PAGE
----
Keerti Singh and Kashyap Reddy on harnessing India’s entertainment-hungry market
In this episode of the Prime Venture Podcast, Co-founders of Hitwicket, Keerti Singh and Kashyap Reddy join us to talk about building the world’s largest cricket strategy game. From India’s evolving gaming landscape to the rise of Web3 gaming, we discuss it all.
Keerti Singh and Kashyap Reddy, Co-founders of, launched the mobile cricket strategy game in 2015. The game combines the adrenaline rush of playing cricket with the thoughtful brainstorming that goes into owning and coaching a cricket team. The powerful gameplay experience has helped Hitwicket attract more than three million downloads across 70 countries.
“And the beauty of the product is we have people who are 10 years old and 60 years old playing our game. And there are very few products in the world which have such a diverse spread of age groups,” remarks Kashyap.
Sowing the Seeds: How It Started
Kashyap was particularly fascinated by the world of board games and had been designing board games ever since he was 10.
A tryst with a football strategy game made him realize that the same experience could be replicated in a game involving another sport. Considering the non-stop hype around leagues like IPL, cricket seemed to fit the bill. And that’s what motivated Keerti and Kashyap to develop Hitwicket.
Besides being a strategy game, what sets Hitwicket apart is that it’s accessible to players across different age groups, genders, and geographic locations. That, in turn, has helped enhance its mass appeal.
“If you see IPL, you have Nita Ambani and Preity Zinta, a lot of women who are actually very actively associated with the sport. So that was one missing part in the cricket gaming ecosystem where the games were still about male cricket teams, and we wanted that it is inclusive of everybody,” adds Keerti.
India’s Entertainment-Hungry Market
Gaming, be it Web2 or Web3, is part of the larger entertainment industry. And India has always been an entertainment-hungry market. From movies and music to video games, the Indian audience is constantly looking for ways to stay entertained.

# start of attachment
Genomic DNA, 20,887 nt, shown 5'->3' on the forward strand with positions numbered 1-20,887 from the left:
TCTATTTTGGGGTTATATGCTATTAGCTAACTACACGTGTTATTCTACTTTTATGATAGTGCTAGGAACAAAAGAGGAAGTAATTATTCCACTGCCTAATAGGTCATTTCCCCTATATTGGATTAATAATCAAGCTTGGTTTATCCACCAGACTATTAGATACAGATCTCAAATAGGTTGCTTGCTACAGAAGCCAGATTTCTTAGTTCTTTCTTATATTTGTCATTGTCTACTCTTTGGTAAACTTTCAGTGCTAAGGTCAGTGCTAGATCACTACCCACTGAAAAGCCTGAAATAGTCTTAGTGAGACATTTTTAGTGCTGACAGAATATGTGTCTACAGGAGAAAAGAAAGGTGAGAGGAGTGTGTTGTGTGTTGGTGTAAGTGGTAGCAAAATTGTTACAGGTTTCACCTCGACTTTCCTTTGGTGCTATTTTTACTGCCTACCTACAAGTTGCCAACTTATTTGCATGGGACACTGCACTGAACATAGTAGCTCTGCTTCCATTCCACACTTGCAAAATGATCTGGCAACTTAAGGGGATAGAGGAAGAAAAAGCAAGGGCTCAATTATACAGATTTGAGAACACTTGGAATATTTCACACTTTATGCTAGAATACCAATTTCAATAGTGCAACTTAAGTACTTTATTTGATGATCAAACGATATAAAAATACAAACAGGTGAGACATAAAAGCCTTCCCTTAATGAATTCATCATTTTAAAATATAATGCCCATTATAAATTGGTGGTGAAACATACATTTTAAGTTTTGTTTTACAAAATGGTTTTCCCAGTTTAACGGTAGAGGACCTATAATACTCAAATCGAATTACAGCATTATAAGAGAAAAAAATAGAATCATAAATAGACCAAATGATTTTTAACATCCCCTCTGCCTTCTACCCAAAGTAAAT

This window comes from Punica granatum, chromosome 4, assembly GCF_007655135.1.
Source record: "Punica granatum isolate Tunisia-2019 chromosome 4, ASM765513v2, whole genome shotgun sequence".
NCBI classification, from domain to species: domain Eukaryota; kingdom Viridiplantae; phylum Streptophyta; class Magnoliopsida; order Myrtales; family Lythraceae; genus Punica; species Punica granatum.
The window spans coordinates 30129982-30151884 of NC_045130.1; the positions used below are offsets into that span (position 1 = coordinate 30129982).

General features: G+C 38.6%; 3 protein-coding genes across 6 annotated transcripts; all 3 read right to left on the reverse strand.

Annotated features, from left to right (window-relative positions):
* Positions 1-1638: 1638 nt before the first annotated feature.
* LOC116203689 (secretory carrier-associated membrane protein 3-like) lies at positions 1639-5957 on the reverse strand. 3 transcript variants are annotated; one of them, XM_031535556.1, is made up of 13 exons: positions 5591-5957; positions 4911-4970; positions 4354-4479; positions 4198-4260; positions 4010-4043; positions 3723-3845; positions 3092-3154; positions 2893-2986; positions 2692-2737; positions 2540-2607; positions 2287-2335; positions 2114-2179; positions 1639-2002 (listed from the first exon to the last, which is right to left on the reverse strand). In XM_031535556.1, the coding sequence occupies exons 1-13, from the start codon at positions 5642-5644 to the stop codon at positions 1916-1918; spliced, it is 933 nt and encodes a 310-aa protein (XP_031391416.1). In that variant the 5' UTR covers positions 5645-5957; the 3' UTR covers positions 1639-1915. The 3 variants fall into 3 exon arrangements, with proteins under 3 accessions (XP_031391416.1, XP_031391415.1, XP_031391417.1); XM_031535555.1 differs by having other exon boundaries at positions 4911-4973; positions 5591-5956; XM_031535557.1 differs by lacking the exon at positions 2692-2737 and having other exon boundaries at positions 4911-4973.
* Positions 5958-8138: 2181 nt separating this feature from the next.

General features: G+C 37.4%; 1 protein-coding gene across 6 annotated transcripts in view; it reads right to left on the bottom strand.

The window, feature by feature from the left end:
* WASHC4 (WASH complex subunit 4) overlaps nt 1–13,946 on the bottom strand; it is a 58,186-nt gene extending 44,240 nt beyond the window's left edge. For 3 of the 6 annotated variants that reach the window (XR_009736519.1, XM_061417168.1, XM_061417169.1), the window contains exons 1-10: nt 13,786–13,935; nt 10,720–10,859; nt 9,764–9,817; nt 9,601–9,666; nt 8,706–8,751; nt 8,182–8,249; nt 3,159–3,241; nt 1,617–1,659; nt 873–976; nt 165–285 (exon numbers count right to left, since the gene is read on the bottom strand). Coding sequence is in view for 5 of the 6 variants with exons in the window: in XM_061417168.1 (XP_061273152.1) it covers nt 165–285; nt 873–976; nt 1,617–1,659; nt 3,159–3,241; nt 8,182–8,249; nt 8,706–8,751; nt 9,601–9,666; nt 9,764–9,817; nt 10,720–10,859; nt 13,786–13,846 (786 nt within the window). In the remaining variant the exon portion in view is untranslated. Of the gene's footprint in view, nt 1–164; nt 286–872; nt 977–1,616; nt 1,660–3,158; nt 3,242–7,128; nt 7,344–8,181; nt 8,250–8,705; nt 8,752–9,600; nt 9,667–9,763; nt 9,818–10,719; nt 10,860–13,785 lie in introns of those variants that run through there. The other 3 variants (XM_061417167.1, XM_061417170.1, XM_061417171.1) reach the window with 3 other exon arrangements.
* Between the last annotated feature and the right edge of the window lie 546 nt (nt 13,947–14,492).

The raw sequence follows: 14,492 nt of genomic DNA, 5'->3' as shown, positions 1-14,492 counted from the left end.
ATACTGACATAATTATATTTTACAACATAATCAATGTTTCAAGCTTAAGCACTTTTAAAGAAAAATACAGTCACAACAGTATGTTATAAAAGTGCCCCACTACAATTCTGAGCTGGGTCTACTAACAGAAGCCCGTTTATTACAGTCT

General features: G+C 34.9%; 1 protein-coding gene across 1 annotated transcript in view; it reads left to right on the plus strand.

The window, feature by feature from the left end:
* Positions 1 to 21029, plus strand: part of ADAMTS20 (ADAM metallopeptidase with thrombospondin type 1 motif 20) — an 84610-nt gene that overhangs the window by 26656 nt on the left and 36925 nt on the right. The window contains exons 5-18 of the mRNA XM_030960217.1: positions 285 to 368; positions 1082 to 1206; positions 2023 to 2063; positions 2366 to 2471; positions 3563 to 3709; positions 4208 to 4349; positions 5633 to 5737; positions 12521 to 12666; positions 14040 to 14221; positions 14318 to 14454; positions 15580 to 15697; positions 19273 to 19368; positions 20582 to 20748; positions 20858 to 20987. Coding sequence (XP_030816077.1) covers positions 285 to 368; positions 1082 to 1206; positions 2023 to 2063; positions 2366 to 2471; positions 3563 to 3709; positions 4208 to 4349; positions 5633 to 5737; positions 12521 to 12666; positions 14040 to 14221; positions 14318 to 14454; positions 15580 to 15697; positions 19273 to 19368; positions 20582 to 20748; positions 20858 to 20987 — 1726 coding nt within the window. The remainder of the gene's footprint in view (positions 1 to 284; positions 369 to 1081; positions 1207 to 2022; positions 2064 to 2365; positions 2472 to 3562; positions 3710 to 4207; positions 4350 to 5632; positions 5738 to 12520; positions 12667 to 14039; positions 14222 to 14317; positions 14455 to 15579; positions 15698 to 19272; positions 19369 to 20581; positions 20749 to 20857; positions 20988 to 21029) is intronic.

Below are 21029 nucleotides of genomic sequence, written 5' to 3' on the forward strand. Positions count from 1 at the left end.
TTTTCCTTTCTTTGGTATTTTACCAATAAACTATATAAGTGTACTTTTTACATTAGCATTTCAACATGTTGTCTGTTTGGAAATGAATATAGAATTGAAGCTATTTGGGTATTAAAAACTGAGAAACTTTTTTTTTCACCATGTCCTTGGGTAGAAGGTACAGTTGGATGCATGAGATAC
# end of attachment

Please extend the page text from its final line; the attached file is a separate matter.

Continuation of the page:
Moreover, the rise of affordable smartphones and growing internet penetration have made things like gaming more accessible across India. Players in Tier II and Tier III cities can enjoy some of the world’s most popular games as long as they have a smartphone and an internet connection.
Then there’s the ease of UPI payments, which gives users even more freedom in terms of gameplay. That also means the time is ripe for new game developers and entrepreneurs to take the plunge.
“So I think all these three combinations, smartphone, internet, UPL, they are creating that fantastic ecosystem where a user has a complete choice. What kind of games he wants to play, when he wants to play, and how deeper he wants to immerse in the game,” adds Keerti.
Web3: The next big leap
Web3 has become the most popular buzzword in the fast-evolving gaming landscape. The use of technologies like blockchain and decentralisation lets developers add new layers to enhance the gaming experience. Players can now play to earn real money and trade their assets from a game in an independent marketplace.
But that doesn’t necessarily mean all Web2 games will benefit from adding a Web3 layer in the future. It’s up to developers to decide whether the attributes of Web3 will make the gameplay more immersive and help them attract and retain players.
“Whenever we add web3 only for monetisation, there's a tendency of them losing their fun part as a trade-off for monetization. And that usually does not lead to good results in the long term. So the web3 layer, we should take a strong look at it, how does it enhance the game, and make it more fun for the user? And that as a side effect leads to greater monetization opening up different business models,” adds Kashyap.
While this is an exciting time to venture into the gaming industry, entrepreneurs must focus on building a top-notch gaming experience and understanding the needs of their target demographic. It remains the core tenet of building successful games that’ll last for generations.
“You shouldn't be chained by your own thought process or your own liking, and make sure that it is open and appealing to a wider TG. That way, even the kind of data that you get is big enough for you to make decisions, understand, and get meaningful insights out of it,” remarks Keerti.
You can listen to the full episode here
02:00 - Cricket is a Game of Strategy
11:00 - Games are Where Gamers Hang Out
18:00 -India Gamers & Bharat Gamers
20:05 - Web3 Gaming: Technology, Game Play & Tokens
Edited by Affirunisa Kankudti